This is a coping mechanism that is all too common among men, Dr Lee, who is an addictions specialist, said.

“A lot (of clients) turn to alcohol to help them deal with their emotions. They use this as a crutch and when it becomes too problematic, they come to me for drinking issues, not depression. It is only from the drinking issue that we realise the root cause is depression.”

Dr Lee added many come to him only when the alcohol abuse is starting to impact their work, sleep and daily activities.

“Of course, alcohol complicates the matter, but the main symptoms of depression are the ones that are paralysing them,” he said.

Dr Radiah Salim, who started voluntary welfare organisation Club Heal in 2012, said when this happens, clients end up having two mental health issues.

“They have underlying depression and an addiction, which is also a mental health issue.”

In fact, Dr Radiah said counsellors at Club Heal, which helps clients deal with mental health issues, often look out for depression when a client comes in for addiction-related treatment.

Dr Radiah said by the time men decide to seek help, their mental health has often spiralled to a dangerous low, sometimes to the point of suicide.

Indeed, statistics by Samaritans of Singapore (SOS) revealed that more men committed suicide over a ten-year period up to 2014, with the most significant increase among older men. This was despite overall decreasing suicide numbers in 2014.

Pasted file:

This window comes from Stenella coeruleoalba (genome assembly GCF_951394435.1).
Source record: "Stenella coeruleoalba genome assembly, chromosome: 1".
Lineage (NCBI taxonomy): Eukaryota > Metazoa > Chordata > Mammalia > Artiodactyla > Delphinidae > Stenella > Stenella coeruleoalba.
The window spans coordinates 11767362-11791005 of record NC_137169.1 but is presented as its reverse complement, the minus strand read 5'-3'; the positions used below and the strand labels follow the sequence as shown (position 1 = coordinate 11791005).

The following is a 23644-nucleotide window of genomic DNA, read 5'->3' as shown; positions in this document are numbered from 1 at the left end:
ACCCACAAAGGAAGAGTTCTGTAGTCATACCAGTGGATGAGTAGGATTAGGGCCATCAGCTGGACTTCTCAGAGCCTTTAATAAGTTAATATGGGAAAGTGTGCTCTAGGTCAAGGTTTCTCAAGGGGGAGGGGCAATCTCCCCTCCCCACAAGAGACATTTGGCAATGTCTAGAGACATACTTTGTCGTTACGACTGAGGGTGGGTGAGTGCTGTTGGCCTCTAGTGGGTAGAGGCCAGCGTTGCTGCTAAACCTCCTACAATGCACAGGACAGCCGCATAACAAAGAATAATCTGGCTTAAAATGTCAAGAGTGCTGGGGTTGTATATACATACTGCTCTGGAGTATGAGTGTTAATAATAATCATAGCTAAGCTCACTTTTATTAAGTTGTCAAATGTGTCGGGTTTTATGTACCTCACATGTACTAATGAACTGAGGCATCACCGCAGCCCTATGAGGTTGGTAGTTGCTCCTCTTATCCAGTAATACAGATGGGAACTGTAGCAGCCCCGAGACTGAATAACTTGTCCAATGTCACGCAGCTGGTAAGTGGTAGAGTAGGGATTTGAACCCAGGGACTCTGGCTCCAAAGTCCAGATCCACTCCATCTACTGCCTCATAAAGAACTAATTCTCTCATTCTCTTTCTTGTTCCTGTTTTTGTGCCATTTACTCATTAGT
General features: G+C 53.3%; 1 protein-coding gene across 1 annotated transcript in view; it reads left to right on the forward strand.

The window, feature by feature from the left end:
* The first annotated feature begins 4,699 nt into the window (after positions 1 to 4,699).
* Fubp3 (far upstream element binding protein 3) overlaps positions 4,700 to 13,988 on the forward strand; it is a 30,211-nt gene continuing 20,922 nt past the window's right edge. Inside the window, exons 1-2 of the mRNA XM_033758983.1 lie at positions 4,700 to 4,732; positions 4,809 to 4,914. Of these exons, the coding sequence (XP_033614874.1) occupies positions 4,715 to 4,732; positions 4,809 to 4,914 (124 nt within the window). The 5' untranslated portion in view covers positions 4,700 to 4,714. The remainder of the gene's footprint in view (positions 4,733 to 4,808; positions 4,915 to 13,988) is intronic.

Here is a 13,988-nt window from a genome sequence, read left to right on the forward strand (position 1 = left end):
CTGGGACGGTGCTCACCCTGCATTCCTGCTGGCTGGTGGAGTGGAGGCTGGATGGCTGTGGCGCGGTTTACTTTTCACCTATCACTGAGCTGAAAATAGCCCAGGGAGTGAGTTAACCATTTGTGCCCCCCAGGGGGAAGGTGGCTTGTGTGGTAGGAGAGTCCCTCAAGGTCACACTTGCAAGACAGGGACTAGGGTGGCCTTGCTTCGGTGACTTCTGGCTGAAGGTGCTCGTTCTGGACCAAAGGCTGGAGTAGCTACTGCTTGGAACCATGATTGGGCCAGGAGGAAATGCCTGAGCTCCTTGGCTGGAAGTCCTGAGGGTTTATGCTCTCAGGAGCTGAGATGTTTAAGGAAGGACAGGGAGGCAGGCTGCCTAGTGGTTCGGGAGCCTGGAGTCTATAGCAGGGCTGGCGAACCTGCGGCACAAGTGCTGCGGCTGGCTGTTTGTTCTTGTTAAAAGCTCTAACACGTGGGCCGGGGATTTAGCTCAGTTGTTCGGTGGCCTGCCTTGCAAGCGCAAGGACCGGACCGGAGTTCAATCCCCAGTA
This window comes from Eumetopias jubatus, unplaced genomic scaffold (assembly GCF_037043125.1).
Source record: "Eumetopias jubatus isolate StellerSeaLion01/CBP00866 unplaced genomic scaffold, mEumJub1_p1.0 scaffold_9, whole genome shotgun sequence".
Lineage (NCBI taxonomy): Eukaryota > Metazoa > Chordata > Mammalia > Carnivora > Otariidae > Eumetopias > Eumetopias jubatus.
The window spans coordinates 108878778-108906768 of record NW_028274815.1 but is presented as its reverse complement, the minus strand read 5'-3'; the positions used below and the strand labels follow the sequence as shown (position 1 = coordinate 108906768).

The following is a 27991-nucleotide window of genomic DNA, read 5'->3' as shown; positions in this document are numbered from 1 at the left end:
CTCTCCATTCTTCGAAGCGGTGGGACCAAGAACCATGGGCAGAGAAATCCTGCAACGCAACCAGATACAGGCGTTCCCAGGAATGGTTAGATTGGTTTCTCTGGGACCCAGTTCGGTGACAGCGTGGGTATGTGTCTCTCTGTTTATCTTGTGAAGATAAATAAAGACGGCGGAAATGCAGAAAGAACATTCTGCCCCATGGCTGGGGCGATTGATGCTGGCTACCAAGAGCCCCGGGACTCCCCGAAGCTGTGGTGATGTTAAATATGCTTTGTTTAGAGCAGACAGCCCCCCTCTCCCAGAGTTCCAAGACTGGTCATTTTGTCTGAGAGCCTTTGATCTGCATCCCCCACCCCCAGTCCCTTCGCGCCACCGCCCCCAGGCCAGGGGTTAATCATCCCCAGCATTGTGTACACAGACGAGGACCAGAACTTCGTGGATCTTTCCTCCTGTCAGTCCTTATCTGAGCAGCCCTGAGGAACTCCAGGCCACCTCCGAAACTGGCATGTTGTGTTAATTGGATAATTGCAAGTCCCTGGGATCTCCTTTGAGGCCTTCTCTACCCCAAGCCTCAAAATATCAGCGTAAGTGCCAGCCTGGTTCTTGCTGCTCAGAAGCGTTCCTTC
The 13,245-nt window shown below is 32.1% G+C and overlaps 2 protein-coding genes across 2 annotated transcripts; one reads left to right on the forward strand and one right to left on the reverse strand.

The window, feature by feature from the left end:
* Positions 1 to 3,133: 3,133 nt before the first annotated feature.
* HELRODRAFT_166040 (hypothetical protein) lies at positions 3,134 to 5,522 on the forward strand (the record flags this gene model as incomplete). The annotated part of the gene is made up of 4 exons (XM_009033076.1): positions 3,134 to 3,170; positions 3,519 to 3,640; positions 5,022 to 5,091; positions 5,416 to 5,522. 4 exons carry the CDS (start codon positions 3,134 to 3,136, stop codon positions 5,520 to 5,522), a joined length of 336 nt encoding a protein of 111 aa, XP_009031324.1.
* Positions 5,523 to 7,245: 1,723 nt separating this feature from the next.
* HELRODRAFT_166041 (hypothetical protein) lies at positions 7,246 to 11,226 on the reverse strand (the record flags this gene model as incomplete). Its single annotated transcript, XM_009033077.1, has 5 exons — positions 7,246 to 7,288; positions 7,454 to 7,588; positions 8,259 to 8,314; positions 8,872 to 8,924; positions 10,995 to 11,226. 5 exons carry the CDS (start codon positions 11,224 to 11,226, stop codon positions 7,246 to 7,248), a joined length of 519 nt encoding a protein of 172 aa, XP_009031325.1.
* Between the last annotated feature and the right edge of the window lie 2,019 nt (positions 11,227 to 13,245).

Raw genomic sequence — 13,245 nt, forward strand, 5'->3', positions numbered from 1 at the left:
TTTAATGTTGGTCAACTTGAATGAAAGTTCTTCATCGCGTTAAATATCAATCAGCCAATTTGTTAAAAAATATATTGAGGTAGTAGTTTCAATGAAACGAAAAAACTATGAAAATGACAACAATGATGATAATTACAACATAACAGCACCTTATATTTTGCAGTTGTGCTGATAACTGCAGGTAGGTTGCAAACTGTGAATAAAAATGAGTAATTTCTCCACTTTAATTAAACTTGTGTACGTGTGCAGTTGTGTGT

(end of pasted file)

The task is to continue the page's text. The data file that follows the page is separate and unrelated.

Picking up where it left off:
When assessing clients, experts also said depression manifests differently among men and women. Dr Lee said while women tend to have symptoms of anxiety and worrying, depression surfaces in men through anger outbursts.

This may be seen as aggression with the family, at the workplace or even incidents of road rage.

“SEEK HELP EARLY AND SEEK IT AS OFTEN AS YOU NEED”

For Jason, his second attempt at therapy was when he came close to a nervous breakdown.

“My students were consulting me and I just froze,” he recalled.

“I couldn't respond to them and had to motion to them to come back later. I arranged for therapy immediately after.”

Jason said apart from speaking to a counsellor, he was also taught cognitive behaviour therapy techniques to cope.

“There was also journalling, sketching and mind-mapping as it catered to what suited me best,” he said of his 18-month therapy experience.

He said there are opportunity costs in not treating depression early. In his case, it included settling down with a life partner later than his peers and lagging in terms of promotion and salary as he was distracted by his “emotional state of affairs”.

Jason said his experience has taught him that no one is truly perfect. He gave the analogy of being assigned to a physical employment status (PES) before being enlisted in national service.

“In their youth, most enlistees would want to be PES A, the ideal or pinnacle of physical perfection, because it gives them more chances to serve in the special forces or go to command school,” Jason said.

“The truth is that no one is truly 'PES A' when it comes to their overall state of health. Everyone has that something holding him or her back mentally, where it would do them well to seek treatment.

"The best maxim is this, seek help early and seek it as often as you need.” 

Source: CNA/mo